Joseph Larmor's father was Hugh Larmor and his mother was Anna Wright. Anna Wright was the daughter of Joseph Wright, and Joseph Larmor was named after his maternal grandfather. Hugh Larmor was a farmer at the time Joseph was born but he gave up farming when Joseph was around six or seven years old to become a trader with a grocer's shop in Belfast. Joseph was the eldest of a large family.
By the time Joseph was of an age to attend school, his parents had moved to Belfast so it was in that city that he attended the Royal Belfast Academical Institution. At this time he was :-
A shy, delicate [and] precocious boy ...
After leaving school, Larmor continued his education in Belfast, studying for his B.A. and M.A. at Queen's University, Belfast. In 1877, having graduated from the Queen's University, he went to St John's College, Cambridge, where he studied the Mathematical Tripos. In 1880 he graduated as Senior Wrangler (the top First Class student) and he was first Smith's prizeman. It is interesting to note that J J Thomson, who like Larmor would make an important contribution to the understanding of the electron, was Second Wrangler (taking second place in the Mathematical Tripos examinations to Larmor).
After graduating Larmor was elected a Fellow of St John's College. Soon after this, still in the year 1880, he returned to Ireland when he was appointed as professor of Natural Philosophy at Queen's College, Galway. He spent five years, 1880 to 1885, teaching in Galway before he returned to St John's College, Cambridge, as a lecturer in 1885. He went on to become Lucasian Professor of Mathematics at Cambridge in 1903, the chair becoming vacant on the death of Stokes in February of that year.
Larmor's contributions came at a time when there were major revolutions in physics with the passing of classical physics to be replaced by quantum theory and relativity. His contributions can be seen as a bridge between the old and the new physics. In  and  Buchwald describes the impact of Larmor's major contributions. The main underlying idea was the principle of least action, which would be of fundamental importance in all Larmor's work throughout his career, and its implications were first set out by him in his paper Least action as the fundamental formulation in dynamics and physics which he published in the Proceedings of the London Mathematical Society in 1884. He published three papers all entitled A dynamical theory of the electric and luminiferous medium between 1894 and 1897. These papers presented his theory of the electron, which of course gained further weight in 1897 when J J Thomson experimentally identified the electron. Buchwald puts these papers by Larmor in context:-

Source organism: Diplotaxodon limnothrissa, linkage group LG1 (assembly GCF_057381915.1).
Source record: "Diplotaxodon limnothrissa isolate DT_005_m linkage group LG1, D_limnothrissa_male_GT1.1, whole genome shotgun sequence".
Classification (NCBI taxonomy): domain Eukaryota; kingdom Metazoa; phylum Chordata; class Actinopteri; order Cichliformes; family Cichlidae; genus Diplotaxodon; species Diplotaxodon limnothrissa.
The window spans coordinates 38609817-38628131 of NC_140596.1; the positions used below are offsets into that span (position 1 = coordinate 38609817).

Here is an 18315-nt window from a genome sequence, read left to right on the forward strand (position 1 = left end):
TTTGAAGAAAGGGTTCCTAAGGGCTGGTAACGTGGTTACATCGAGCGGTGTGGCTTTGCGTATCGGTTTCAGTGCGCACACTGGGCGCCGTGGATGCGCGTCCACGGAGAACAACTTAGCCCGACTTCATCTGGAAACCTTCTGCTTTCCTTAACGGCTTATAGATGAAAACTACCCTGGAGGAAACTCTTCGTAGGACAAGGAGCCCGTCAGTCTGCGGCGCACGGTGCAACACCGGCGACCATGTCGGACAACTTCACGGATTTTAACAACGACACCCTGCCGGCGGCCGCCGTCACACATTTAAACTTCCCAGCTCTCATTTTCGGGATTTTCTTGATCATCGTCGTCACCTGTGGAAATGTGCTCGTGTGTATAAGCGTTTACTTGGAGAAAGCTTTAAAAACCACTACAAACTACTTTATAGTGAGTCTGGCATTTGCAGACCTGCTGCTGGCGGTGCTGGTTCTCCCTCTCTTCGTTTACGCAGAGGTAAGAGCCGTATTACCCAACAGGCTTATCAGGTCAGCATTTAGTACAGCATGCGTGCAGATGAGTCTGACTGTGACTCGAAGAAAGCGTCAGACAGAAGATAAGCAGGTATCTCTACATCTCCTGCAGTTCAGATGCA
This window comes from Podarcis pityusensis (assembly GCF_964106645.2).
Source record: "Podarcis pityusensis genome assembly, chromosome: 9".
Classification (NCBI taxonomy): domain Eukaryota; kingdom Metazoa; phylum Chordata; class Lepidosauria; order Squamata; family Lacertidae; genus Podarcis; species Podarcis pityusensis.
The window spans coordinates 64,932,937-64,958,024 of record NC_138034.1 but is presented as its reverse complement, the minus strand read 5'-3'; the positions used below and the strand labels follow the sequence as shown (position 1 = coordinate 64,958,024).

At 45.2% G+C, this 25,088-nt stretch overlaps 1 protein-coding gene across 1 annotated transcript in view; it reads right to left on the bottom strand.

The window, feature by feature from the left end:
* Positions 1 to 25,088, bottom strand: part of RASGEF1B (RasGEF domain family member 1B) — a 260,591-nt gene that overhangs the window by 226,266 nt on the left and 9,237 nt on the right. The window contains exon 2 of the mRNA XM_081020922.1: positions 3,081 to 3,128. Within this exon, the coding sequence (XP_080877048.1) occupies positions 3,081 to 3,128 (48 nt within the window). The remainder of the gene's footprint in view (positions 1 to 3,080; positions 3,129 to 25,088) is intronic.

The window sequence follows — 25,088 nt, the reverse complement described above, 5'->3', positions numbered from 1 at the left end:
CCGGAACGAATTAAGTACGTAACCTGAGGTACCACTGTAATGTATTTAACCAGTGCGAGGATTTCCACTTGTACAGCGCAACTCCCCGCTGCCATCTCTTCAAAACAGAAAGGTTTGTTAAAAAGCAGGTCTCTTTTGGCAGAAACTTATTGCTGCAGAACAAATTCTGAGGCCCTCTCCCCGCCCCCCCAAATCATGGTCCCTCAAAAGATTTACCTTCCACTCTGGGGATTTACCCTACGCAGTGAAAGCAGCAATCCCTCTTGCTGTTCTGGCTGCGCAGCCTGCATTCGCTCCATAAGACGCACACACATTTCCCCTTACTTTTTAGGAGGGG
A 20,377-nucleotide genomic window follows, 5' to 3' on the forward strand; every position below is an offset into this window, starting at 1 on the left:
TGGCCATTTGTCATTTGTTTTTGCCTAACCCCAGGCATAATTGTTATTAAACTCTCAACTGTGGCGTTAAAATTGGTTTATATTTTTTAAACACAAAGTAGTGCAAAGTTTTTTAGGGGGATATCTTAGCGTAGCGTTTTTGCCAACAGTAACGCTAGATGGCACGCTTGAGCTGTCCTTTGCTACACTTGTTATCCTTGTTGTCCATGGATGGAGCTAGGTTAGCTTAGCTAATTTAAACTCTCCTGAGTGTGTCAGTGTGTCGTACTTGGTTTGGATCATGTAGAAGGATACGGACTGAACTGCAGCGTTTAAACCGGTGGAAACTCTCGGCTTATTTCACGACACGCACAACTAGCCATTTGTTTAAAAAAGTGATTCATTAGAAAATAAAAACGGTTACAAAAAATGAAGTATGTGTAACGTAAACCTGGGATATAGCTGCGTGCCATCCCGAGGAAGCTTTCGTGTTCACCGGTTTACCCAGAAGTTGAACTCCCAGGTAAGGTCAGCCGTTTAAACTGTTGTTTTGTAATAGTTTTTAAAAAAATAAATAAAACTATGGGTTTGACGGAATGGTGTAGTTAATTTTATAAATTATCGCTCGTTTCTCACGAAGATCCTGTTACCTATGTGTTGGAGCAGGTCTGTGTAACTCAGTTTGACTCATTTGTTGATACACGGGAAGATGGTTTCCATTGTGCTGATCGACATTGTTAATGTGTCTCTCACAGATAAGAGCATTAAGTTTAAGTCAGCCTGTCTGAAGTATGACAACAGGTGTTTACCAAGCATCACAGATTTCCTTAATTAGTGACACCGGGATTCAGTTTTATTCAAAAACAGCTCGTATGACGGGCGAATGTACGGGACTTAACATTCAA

Between 1873 and 1894 British and American physicists were proponents of a theory which they almost all learned directly from J C Maxwell's book Treatise on electricity and magnetism (1873). After 1897 only a few among them, including Heaviside, still adhered to that theory. During these three years (1894-97) the most basic principles of Maxwell's theory of electromagnetism were abandoned, and the entire subject was reconstructed on a new foundation - the electron - by Joseph Larmor in consultation with George FitzGerald. ... [He proposed that] the only source of charge is a particle, that the flow of such particles uniquely constitutes the current of conduction, and that the ether must be strictly separated from matter ...
Warwick in  explains in detail how Larmor developed his theory. He summarises the process as follows:-
... Larmor initially tackled the problem of the earth's motion through physical optics and thermodynamics, but ... as he made contact with other Maxwellians beyond Cambridge - especially with George FitzGerald - he came increasingly to make electromagnetic theory fundamental to his work. Indeed, following the introduction of the electron, he began to approach the problem of motion through the ether as one in the electrodynamics of moving bodies. In this specifically electromagnetic context, Larmor confronted the problem of the null result of the Michelson-Morley experiment, adopted the famous FitzGerald-Lorentz contraction hypothesis, and became the first physicist to employ what are now called the 'Lorentz' transformations.
Larmor wrote Aether and Matter in 1900 (renamed by Lamb Aether and no matter ) which was a winning entry for the Adams Prize at Cambridge in 1898. It incorporated much of the work of the three major papers of 1894-1897 we referred to above. Warwick writes in :-
His book of 1900, Aether and matter, Cambridge University Press, Cambridge, 1900, helped to establish a research school that guided the development of mathematical electromagnetic theory in Cambridge until the end of World War I.
However Warwick  also writes:-